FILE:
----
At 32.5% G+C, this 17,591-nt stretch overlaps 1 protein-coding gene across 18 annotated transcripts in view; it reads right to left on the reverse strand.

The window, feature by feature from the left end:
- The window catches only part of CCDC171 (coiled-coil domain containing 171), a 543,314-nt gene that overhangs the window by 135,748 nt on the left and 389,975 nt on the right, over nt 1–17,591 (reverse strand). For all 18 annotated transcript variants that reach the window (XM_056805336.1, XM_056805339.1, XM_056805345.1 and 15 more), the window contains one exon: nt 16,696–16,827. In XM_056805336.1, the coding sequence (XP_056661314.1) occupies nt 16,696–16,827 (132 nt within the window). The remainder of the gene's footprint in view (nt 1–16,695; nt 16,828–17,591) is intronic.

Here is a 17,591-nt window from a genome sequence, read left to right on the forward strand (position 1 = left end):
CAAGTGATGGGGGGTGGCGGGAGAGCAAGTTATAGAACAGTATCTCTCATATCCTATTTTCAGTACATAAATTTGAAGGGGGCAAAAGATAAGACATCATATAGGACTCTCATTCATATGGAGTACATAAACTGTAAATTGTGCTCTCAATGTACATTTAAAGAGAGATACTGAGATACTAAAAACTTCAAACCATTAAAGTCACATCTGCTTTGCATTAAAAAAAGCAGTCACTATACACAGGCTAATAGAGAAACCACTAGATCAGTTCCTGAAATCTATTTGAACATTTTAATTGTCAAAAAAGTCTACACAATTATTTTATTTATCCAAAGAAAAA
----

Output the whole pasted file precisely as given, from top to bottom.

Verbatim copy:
At 32.5% G+C, this 17,591-nt stretch overlaps 1 protein-coding gene across 18 annotated transcripts in view; it reads right to left on the reverse strand.

The window, feature by feature from the left end:
- The window catches only part of CCDC171 (coiled-coil domain containing 171), a 543,314-nt gene that overhangs the window by 135,748 nt on the left and 389,975 nt on the right, over nt 1–17,591 (reverse strand). For all 18 annotated transcript variants that reach the window (XM_056805336.1, XM_056805339.1, XM_056805345.1 and 15 more), the window contains one exon: nt 16,696–16,827. In XM_056805336.1, the coding sequence (XP_056661314.1) occupies nt 16,696–16,827 (132 nt within the window). The remainder of the gene's footprint in view (nt 1–16,695; nt 16,828–17,591) is intronic.

Here is a 17,591-nt window from a genome sequence, read left to right on the forward strand (position 1 = left end):
CAAGTGATGGGGGGTGGCGGGAGAGCAAGTTATAGAACAGTATCTCTCATATCCTATTTTCAGTACATAAATTTGAAGGGGGCAAAAGATAAGACATCATATAGGACTCTCATTCATATGGAGTACATAAACTGTAAATTGTGCTCTCAATGTACATTTAAAGAGAGATACTGAGATACTAAAAACTTCAAACCATTAAAGTCACATCTGCTTTGCATTAAAAAAAGCAGTCACTATACACAGGCTAATAGAGAAACCACTAGATCAGTTCCTGAAATCTATTTGAACATTTTAATTGTCAAAAAAGTCTACACAATTATTTTATTTATCCAAAGAAAAA